Protests Erupt Across Pakistan Over Video

Posted September 21st, 2012 at 7:45 am (UTC-5)
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Protests are being held in cities across Pakistan against an Internet video that demonstrators say insults the Prophet Muhammad.

Friday has been designated a national holiday and “a day of love for the Prophet Muhammad,” with police urging demonstrators to protest peacefully.

The Pakistani television station, ARY, said one of its employees was killed Friday in the northeastern city of Peshawar after police reportedly opened fire on protesters who torched a cinema.

Also Friday, a small group of Pakistani protesters threw shoes at posters denouncing the United States, Britain, Israel, and author Salman Rushdie in front of the Punjab Provincial Assembly in Lahore.

Prime Minister Raja Pervez Ashraf said Pakistan has a “collective responsibility” to protest peacefully without causing harm or damage to life and property.

U.S. embassies across the Islamic world remain on high alert for protests connected with Friday prayers.

U.S. Ambassador Richard Hoagland met Friday with Pakistan's Ministry of Foreign Affairs to discuss the controversial video. Hoagland reiterated U.S. condemnation of the video and emphasized the U.S. government had nothing to do with it. He said the video does not reflect the values of the United States.

Pakistani media said the government called on the army to protect Islamabad's diplomatic enclave, where 15,000 people were expected to march.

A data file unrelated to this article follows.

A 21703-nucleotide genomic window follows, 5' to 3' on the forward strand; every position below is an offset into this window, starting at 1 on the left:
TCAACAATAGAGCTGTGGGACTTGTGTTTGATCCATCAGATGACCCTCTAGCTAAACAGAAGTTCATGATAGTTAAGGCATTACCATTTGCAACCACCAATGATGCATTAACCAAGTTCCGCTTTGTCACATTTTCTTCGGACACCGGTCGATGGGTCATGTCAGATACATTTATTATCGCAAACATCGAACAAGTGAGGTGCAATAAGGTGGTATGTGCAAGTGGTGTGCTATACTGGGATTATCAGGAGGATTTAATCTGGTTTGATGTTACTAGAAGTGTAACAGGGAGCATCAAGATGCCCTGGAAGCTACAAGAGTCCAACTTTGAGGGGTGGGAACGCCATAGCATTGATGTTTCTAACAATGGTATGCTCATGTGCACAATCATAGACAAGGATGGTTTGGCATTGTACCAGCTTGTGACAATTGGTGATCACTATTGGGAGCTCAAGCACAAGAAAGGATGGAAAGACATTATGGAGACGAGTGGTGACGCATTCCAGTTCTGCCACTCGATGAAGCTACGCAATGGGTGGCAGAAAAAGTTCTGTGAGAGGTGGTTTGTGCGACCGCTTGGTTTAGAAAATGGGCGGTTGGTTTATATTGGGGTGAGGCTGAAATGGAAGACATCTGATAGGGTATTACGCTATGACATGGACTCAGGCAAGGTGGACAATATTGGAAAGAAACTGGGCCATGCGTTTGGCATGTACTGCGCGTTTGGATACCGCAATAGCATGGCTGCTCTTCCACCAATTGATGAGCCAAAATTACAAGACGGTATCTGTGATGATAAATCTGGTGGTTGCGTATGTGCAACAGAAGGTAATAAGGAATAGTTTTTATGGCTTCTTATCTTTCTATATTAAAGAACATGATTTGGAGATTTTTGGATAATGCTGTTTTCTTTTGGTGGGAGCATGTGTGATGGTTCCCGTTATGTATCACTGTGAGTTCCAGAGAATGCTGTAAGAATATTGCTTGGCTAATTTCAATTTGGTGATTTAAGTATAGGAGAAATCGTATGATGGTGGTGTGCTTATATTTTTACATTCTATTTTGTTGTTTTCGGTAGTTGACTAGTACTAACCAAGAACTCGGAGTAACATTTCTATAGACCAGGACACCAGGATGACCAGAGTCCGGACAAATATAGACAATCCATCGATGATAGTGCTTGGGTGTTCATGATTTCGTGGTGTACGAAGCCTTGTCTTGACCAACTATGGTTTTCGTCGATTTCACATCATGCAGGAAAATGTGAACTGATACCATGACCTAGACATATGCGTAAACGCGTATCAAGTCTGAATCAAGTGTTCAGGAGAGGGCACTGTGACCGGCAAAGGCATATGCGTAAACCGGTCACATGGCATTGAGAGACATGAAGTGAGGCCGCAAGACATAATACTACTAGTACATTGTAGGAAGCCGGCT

Cell phone service was blocked in 15 Pakistani cities, including the capital, Islamabad, and the eastern city of Lahore.

The low-budget Internet video was produced by an anti-Muslim filmmaker in California. It first sparked protests last week in Cairo and the Libyan city of Benghazi, where U.S. Ambassador J. Christopher Stevens and three other embassy personnel were killed. Since then, anti-U.S. protests have spread as far as Indonesia.

The U.S. embassy in Pakistan is airing a public service advertisement on Pakistani television that features President Barack Obama denouncing the video.

Mr. Ashraf told a conference of religious leaders and politicians in Islamabad that Pakistan is demanding the United Nations and other international organizations seek a law that bans “such hate speech, equal to the worst kind of anti-Semitism or other kinds of bigotry.”

The French news agency says police in Paris have banned two anti-U.S. protests planned for Saturday.

The French weekly Charlie Hebdo featured several images of the Prophet Muhammad in its Wednesday issue, including several of him naked.

The French government announced it is closing its embassies, consulates, cultural centers and schools in 20 countries Friday as a precautionary measure.